Luxe Beauty Brands Style Digital Biz In China
Beauty and fashion brands are leading the way when it comes to doing digital business in China, according to the latest report from digital think tank L2.
Brands such as Estee Lauder, Lancome, Burberry, Sephora and Kiehl’s made up two-thirds of the top 20 luxury retailers ranked by L2 based on their China-specific offerings across the the Web, social media, and mobile as well as in digital marketing.
For each platform, the 100 brands ranked are assigned "IQ scores" from over 140 to under 70 that equate to ratings of "genius," "gifted," "average," "challenged" or "feeble." The digital IQ index developed by L2 scores companies against more than 800 qualitative and quantitative individual data points.
Beauty brands had the highest average digital IQ, with Estee Lauder at No. 1 overall. The cosmetics giant earned the top spot by creating Chinese-language iPhone and iPad apps, running paid advertising on local search engines, and having a user-friendly site that includes user reviews and ratings, live chat and online makeup trials.
One of the biggest surprises in this year’s ranking, according to L2, was Hong Kong-based jewelry brand Chow Tai Fook faulting to No. 3 by ramping up its e-commerce capability across channels and launching smartphone and tablet apps.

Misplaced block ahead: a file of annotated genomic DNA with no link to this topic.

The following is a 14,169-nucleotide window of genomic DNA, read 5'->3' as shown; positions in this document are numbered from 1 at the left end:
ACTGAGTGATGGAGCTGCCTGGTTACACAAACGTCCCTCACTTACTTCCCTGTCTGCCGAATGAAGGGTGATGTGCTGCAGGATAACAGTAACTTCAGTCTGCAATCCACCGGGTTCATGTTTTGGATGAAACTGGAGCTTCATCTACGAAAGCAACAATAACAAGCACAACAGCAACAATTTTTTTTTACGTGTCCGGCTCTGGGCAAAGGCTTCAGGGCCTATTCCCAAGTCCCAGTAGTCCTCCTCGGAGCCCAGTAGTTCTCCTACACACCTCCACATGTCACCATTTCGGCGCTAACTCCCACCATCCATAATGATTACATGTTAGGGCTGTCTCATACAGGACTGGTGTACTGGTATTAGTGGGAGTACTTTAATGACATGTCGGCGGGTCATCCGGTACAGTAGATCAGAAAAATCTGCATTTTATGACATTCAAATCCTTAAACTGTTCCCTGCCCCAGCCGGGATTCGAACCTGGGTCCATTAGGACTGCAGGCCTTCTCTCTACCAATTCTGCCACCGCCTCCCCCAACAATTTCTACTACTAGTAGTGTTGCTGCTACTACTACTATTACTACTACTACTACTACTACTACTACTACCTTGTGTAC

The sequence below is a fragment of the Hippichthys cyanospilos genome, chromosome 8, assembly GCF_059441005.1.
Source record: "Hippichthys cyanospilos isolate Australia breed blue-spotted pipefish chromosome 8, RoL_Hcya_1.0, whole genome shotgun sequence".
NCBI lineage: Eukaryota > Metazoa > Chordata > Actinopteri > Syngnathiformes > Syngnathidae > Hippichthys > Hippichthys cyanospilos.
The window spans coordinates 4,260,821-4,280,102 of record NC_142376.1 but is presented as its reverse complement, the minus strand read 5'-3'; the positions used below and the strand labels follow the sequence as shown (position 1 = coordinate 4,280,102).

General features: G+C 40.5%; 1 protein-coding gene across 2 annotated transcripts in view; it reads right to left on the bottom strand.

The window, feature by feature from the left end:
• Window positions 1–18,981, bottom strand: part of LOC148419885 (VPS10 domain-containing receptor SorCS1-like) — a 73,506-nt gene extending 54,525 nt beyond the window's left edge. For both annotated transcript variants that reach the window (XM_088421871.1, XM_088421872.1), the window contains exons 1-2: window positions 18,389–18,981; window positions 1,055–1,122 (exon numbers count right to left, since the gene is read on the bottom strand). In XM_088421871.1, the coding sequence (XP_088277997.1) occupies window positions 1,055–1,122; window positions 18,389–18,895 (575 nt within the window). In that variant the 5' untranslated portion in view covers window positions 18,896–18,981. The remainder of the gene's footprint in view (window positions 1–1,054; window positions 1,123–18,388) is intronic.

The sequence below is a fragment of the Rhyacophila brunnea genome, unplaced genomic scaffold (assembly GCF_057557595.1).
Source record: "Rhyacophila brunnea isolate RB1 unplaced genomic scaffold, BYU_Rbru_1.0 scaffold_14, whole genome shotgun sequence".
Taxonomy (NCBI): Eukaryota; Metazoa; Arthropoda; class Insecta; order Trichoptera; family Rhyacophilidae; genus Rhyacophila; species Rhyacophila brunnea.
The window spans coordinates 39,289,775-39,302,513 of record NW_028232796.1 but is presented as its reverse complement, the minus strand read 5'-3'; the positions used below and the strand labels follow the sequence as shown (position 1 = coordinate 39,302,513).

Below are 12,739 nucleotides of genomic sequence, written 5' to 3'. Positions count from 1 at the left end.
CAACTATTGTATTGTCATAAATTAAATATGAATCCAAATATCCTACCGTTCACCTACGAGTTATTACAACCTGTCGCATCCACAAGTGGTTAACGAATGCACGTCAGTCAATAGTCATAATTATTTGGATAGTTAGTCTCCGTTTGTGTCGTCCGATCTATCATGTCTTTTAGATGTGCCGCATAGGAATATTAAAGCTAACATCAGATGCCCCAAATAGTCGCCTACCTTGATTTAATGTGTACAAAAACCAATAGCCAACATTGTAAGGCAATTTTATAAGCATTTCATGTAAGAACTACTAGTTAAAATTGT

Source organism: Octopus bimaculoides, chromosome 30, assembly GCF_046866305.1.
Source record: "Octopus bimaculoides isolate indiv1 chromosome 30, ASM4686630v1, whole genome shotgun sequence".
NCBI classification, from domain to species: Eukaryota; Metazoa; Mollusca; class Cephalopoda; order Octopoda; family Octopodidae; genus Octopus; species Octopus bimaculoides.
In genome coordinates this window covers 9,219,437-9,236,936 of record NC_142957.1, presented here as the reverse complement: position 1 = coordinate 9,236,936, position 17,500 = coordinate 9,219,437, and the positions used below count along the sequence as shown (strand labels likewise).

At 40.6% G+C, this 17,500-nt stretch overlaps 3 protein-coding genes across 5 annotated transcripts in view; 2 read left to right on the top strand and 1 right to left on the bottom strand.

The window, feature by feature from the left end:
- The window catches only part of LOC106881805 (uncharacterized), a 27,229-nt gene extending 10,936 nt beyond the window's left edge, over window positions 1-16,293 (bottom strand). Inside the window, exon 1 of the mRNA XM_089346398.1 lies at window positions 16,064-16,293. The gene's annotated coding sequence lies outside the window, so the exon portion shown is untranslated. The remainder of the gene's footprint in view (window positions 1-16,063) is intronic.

While fashion and jewelry brands featured prominently in the top 20, the majority ended up in the “Feeble” category, including Prada, Harry Winston, Baccarat and Ralph Lauren, which came in at No. 100. L2 found that digital investment by brands overall is lacking, despite the large opportunity represented by the Chinese market.
As an example, it pointed out Chinese sites have average load times of 24.1 seconds, four times longer than their global counterparts. More than half of the sites still aren't certified by the Chinese government, possibly resulting in pages being removed from search results. Furthermore, only four brands have launched direct e-commerce sites since last year.
“For the first time in a decade, China is a question mark for the prestige industry,” said L2 founder and NYU marketing professor Scott Galloway. “We continue to believe China offers more upside -- specifically digital upside -- than any other luxury market.”
His outlook is buoyed partly from spending by Chinese tourist spending in the third quarter, which was up 58% from a year ago. Despite the hurdles, the L2 report city a McKinsey study projecting China’s luxury e-commerce market will grow 33% to $3.2 billion this year from $2.4 billion in 2011.
One area where brands have made strides is in social media in China. Sina Weibo remains the social platform of choice for luxury brands, with nine out of 10 setting up storefronts there.
Progress on the mobile front has been slower. Only 23% of brands maintain a mobile-optimized version of their China site and only a third are e-commerce enabled. Though Android dominates the mobile landscape in China, only 35% of brands have an Android app, with 22% available in Chinese. And only one app offers e-commerce.